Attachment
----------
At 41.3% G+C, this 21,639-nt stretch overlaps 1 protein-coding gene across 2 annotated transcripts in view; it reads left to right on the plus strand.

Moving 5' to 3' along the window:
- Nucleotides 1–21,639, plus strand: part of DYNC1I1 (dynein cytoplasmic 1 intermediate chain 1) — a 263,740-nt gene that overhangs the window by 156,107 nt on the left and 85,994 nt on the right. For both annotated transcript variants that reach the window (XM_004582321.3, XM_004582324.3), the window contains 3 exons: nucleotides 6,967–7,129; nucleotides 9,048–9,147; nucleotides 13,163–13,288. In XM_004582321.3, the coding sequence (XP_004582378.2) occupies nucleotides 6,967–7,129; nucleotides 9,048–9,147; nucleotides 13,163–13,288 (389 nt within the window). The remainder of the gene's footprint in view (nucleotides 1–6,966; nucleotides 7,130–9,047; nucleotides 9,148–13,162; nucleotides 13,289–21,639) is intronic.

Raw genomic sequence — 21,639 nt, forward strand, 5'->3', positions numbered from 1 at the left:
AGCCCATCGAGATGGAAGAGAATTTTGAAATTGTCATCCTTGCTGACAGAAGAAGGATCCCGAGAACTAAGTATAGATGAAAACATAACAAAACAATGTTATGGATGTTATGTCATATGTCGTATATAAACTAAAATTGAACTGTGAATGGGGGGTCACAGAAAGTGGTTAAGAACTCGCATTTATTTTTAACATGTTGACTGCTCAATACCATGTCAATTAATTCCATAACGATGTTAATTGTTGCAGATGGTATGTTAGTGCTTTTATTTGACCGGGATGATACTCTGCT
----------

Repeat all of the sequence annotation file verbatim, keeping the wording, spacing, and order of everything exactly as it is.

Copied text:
At 41.3% G+C, this 21,639-nt stretch overlaps 1 protein-coding gene across 2 annotated transcripts in view; it reads left to right on the plus strand.

Moving 5' to 3' along the window:
- Nucleotides 1–21,639, plus strand: part of DYNC1I1 (dynein cytoplasmic 1 intermediate chain 1) — a 263,740-nt gene that overhangs the window by 156,107 nt on the left and 85,994 nt on the right. For both annotated transcript variants that reach the window (XM_004582321.3, XM_004582324.3), the window contains 3 exons: nucleotides 6,967–7,129; nucleotides 9,048–9,147; nucleotides 13,163–13,288. In XM_004582321.3, the coding sequence (XP_004582378.2) occupies nucleotides 6,967–7,129; nucleotides 9,048–9,147; nucleotides 13,163–13,288 (389 nt within the window). The remainder of the gene's footprint in view (nucleotides 1–6,966; nucleotides 7,130–9,047; nucleotides 9,148–13,162; nucleotides 13,289–21,639) is intronic.

Raw genomic sequence — 21,639 nt, forward strand, 5'->3', positions numbered from 1 at the left:
AGCCCATCGAGATGGAAGAGAATTTTGAAATTGTCATCCTTGCTGACAGAAGAAGGATCCCGAGAACTAAGTATAGATGAAAACATAACAAAACAATGTTATGGATGTTATGTCATATGTCGTATATAAACTAAAATTGAACTGTGAATGGGGGGTCACAGAAAGTGGTTAAGAACTCGCATTTATTTTTAACATGTTGACTGCTCAATACCATGTCAATTAATTCCATAACGATGTTAATTGTTGCAGATGGTATGTTAGTGCTTTTATTTGACCGGGATGATACTCTGCT